My dad stood about 5’4”. Born in 1910, he hated all black people because that’s the way he was raised. Well…all black people except the guy he worked with…or the guy he pitched horseshoes with…or the black woman who moved into an apartment next door…or…well, you get the idea. He hated black people because he had always been told he should. Once he actually got to know someone, the story changed. I think this probably threw him a bit over the years, although he never said a word to me about that. He did set an example for me, whether or not it was the one he meant to set, that I should judge people by their actions, not by the color of their skin.
The reason I noted above that my dad was short is because he would, in later years, become a major fan of actor Sherman Hemsley, who, at 5’6” starred on my father’s favorite 1970s sitcom, The Jeffersons.
Dad would have enjoyed reading the new book: The Jeffersons—A fresh look back featuring episodic insights, interviews, a peek behind-the-scenes, and photos by my longtime Facebook friend Elva Diane Green. After her first book brought HER father, pioneering black filmmaker, comedian, songwriter, and ham radio operator Eddie Green (of Duffy’s Tavern fame) back into the spotlight, Elva was asked to write this book as a follow-up and she has done an impressive job. Eddie Green was the first black man to appear on television, in an early experimental broadcast, in a way leading directly to The Jeffersons getting their own series several decades later.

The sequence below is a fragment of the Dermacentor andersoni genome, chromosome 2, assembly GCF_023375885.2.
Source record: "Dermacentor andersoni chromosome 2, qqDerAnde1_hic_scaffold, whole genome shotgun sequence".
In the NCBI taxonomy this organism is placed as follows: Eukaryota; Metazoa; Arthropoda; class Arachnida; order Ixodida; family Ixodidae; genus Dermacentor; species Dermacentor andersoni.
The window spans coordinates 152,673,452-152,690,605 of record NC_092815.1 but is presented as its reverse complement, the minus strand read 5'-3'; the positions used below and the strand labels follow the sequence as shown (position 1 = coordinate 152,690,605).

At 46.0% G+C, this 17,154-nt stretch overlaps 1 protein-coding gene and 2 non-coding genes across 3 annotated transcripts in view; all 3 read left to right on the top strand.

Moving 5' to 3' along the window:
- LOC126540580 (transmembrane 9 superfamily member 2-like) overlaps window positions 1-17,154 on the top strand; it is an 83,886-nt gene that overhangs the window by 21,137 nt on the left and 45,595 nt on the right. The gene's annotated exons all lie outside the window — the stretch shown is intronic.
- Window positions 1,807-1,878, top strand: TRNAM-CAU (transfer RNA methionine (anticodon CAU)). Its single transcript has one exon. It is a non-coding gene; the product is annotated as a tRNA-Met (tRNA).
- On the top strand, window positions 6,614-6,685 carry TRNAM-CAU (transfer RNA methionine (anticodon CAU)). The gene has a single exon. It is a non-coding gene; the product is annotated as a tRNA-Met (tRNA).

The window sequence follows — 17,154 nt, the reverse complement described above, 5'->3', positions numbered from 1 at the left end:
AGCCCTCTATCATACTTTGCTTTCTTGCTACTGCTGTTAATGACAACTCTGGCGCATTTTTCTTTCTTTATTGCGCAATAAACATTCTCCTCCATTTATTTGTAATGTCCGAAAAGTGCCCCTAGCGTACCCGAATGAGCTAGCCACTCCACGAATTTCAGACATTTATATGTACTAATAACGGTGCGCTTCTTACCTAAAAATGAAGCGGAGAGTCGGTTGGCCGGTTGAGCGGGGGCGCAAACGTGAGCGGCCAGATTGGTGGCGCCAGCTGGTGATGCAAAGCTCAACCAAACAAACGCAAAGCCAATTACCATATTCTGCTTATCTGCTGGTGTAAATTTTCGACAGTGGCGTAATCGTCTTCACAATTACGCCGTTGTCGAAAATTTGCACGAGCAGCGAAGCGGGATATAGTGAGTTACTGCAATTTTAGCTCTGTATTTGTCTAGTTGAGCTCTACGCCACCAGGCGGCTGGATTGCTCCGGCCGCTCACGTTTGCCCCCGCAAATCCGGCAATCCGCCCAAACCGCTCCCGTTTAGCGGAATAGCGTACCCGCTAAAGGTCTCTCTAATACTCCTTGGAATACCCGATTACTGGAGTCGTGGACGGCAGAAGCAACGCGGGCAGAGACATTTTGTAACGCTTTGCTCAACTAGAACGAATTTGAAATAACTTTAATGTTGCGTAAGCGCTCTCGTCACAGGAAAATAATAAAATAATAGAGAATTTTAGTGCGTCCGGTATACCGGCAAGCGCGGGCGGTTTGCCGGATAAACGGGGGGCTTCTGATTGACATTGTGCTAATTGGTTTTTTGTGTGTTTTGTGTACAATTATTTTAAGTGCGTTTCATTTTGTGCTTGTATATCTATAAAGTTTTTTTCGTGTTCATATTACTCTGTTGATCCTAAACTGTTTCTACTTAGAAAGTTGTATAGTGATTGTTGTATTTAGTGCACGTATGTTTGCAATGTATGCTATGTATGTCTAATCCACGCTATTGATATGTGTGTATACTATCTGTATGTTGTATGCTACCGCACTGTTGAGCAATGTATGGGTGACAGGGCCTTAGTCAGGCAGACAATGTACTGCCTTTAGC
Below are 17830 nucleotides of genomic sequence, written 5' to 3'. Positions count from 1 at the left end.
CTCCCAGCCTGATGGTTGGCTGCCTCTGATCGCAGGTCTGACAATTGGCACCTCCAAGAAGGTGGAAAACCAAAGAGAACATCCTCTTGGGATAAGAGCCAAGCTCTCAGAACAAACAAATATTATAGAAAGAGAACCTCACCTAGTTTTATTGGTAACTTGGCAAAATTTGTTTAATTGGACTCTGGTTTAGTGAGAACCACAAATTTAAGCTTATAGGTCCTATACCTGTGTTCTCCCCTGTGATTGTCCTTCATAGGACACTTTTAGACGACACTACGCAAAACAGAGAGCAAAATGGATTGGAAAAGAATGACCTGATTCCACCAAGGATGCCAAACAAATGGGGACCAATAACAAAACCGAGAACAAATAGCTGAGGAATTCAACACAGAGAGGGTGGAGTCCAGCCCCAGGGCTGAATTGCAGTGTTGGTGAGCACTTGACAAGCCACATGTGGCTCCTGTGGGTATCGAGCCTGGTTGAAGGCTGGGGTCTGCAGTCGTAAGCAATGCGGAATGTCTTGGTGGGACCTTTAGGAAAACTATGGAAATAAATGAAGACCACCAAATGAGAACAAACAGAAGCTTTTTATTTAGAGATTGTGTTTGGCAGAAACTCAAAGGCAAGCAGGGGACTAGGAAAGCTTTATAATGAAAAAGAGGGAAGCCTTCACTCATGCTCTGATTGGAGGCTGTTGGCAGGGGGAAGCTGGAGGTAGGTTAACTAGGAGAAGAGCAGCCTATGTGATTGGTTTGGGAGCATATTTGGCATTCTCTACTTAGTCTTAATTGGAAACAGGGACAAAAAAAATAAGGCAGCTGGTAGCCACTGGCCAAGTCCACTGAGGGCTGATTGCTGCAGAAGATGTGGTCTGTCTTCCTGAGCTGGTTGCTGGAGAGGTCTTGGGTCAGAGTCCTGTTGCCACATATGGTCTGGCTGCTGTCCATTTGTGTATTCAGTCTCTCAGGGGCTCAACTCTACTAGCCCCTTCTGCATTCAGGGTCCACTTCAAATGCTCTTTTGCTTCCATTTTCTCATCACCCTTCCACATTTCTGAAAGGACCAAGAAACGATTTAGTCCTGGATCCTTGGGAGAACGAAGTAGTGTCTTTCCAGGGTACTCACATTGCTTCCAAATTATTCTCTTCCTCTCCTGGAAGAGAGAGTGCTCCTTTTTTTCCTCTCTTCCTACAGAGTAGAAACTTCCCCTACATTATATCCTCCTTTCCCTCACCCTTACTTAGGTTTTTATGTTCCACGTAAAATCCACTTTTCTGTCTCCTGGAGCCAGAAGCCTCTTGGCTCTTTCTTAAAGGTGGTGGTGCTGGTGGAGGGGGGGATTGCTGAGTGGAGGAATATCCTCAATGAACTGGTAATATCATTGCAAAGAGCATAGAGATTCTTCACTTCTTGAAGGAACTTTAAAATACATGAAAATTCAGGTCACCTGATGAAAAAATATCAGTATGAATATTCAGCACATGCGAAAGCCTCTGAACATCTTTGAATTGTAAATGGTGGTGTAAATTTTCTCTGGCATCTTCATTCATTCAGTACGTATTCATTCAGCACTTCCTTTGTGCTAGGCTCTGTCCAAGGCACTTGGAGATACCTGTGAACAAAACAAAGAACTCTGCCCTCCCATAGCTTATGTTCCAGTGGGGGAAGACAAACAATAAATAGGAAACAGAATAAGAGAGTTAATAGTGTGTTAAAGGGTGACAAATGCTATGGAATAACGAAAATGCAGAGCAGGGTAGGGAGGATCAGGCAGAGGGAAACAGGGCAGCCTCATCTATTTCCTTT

For those unaware, Lionel Jefferson was originally a supporting character on Norman Lear’s All in the Family hit series right from its beginning. In time his mother, Louise, was introduced, and then, eventually, his father, George Jefferson.Lear could seemingly do no wrong at that stage in his career and the Jefferson family were handed their own series, complete with a bouncy new theme song written and sung by actress J’anet DuBois.
For the series, in which George (Hemsley), Louise (the wonderful Isabel Sanford), and Lionel (originally Mike Evans) “move on up” in the world when George’s dry-cleaning business proves a huge success, new regulars were added including an inter-racial couple, a goofy British neighbor, and best of all, a sassy maid (Marla Gibbs, who wrote a brief Introduction to the new book).
The author shares lots of behind-the-scenes details about all of these characters and the actors who played them while, at the same time, following along, season by season, with episode guides and a fairly successful attempt at placing each season in context with regard to the critics, the viewing public, and what was going on in the world at the time.
Unlike a lot of books like this, Elva also adds her own opinions here and there, giving the book a unique feel lacking from those volumes dealing only in cold, hard facts. She sometimes goes off on tangents but it all adds to the book’s charm.
One thing she makes perfectly clear—and on which I agree—is that the real star of the series was Marla Gibbs as Florence, the maid who joins the cast right at the start. Her relationship with the cocky, mouthy George is more like Rochester to Jack Benny than Hazel to Mr. B.
Hemsley and Sanford were 21 years apart in age and yet they made one of TV’s perfect couples! They appeared together as George and Weezie (or a reasonable facsimile thereof) for years during and afterwards on various TV shows and commercials.
The Jeffersons was one of Lear’s patented loud sitcoms, with lots of yelling but also lots of love and lots of humor. It lasted more than a decade and left a legacy that is only now beginning to be explored. If you were a fan, or if you want to learn more about black history and pop culture of the 1970s, Elva Diane Green’s The Jeffersons is a great place to start. Like I said, my Dad would have loved it!
For some reason it's not letting me link it but you can order your copy at Amazon or through Bear Manor Media's website.